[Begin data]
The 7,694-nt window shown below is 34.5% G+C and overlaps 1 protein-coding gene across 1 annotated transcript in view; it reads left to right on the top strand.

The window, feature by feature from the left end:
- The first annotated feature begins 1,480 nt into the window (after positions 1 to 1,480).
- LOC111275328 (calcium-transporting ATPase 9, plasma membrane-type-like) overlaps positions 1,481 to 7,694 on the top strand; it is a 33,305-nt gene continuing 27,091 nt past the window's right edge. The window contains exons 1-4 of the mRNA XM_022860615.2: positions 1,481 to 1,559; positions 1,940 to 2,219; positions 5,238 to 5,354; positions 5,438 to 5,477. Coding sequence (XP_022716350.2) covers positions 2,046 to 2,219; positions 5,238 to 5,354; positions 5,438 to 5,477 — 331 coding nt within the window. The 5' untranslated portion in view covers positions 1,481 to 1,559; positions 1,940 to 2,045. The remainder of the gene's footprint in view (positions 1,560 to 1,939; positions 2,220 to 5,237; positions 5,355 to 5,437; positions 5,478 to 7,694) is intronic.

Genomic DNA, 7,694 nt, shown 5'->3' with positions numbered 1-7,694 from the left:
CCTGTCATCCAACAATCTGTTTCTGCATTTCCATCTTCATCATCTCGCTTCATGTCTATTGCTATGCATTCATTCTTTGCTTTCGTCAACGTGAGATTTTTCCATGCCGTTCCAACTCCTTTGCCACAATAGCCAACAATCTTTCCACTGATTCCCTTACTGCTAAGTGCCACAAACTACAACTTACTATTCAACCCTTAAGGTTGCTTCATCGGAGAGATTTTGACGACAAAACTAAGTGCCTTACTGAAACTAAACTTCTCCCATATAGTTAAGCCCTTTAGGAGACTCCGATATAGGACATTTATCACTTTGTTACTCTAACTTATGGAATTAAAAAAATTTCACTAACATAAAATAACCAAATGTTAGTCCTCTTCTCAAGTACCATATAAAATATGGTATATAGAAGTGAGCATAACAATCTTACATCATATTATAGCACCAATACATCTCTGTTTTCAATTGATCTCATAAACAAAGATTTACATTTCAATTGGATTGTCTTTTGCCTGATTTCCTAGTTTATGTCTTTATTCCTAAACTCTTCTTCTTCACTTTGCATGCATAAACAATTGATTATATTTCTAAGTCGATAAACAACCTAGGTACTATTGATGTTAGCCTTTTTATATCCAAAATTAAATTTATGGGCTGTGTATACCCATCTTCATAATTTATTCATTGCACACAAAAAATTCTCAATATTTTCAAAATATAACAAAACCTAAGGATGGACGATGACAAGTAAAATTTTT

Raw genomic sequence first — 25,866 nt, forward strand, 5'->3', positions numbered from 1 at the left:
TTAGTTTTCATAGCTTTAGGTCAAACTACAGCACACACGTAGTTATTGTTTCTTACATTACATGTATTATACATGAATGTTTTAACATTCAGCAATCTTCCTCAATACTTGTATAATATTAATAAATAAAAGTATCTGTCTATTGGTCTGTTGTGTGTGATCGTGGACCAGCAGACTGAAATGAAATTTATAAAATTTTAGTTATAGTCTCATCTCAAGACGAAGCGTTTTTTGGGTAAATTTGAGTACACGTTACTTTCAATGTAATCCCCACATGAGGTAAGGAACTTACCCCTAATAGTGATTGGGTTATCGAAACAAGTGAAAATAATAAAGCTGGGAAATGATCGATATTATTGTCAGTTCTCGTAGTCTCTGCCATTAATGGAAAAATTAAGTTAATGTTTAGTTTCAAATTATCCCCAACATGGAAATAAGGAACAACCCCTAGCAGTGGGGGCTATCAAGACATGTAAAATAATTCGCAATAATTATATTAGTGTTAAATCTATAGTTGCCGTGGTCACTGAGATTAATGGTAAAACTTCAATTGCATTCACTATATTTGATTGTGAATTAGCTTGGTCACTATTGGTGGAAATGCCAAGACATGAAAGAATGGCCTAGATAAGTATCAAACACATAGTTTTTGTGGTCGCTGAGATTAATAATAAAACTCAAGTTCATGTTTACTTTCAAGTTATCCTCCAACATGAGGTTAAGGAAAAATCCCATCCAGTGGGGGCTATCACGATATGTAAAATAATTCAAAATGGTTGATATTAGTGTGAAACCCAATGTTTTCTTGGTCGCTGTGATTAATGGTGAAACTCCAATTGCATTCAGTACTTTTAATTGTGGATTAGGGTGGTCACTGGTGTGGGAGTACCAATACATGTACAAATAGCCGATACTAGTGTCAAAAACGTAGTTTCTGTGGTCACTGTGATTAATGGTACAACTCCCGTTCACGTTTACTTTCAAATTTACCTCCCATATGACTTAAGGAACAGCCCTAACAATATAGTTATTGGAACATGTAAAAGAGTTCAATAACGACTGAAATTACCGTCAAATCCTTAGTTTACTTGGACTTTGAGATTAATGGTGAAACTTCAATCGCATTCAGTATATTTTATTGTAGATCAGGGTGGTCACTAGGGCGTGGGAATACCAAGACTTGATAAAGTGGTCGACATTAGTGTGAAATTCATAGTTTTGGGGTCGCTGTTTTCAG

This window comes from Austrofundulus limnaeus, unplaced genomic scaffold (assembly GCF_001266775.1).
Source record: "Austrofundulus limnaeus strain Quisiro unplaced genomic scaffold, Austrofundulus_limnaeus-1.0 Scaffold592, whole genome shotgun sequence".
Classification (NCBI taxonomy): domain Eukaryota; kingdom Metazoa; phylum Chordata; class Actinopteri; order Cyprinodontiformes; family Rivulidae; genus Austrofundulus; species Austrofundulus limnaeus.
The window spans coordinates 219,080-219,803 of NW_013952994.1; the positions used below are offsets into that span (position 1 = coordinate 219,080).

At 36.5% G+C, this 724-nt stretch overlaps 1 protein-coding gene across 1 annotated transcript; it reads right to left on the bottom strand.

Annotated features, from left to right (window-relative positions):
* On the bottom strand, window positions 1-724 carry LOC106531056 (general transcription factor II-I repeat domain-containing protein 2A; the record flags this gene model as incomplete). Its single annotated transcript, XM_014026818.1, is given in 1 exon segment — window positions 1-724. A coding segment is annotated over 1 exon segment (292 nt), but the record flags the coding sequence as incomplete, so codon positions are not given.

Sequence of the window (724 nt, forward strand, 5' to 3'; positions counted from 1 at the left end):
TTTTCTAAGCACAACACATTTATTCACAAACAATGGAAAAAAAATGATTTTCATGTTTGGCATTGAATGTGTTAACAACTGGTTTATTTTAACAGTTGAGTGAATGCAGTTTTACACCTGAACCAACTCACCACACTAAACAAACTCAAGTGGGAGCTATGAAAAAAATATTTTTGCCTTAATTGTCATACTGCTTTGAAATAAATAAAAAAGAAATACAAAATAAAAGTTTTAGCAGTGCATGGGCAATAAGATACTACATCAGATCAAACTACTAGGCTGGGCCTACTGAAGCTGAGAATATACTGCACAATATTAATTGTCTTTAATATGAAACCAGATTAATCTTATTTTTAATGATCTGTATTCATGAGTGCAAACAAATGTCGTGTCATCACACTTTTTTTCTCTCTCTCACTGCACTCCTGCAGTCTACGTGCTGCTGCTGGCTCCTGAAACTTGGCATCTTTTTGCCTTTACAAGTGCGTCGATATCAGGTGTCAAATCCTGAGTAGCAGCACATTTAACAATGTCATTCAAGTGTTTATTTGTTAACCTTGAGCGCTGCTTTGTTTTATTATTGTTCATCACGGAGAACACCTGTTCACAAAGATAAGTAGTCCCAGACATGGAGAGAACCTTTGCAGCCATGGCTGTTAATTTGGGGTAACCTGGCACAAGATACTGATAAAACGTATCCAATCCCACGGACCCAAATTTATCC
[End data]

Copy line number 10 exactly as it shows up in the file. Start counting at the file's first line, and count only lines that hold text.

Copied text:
Source record: "Austrofundulus limnaeus strain Quisiro unplaced genomic scaffold, Austrofundulus_limnaeus-1.0 Scaffold592, whole genome shotgun sequence".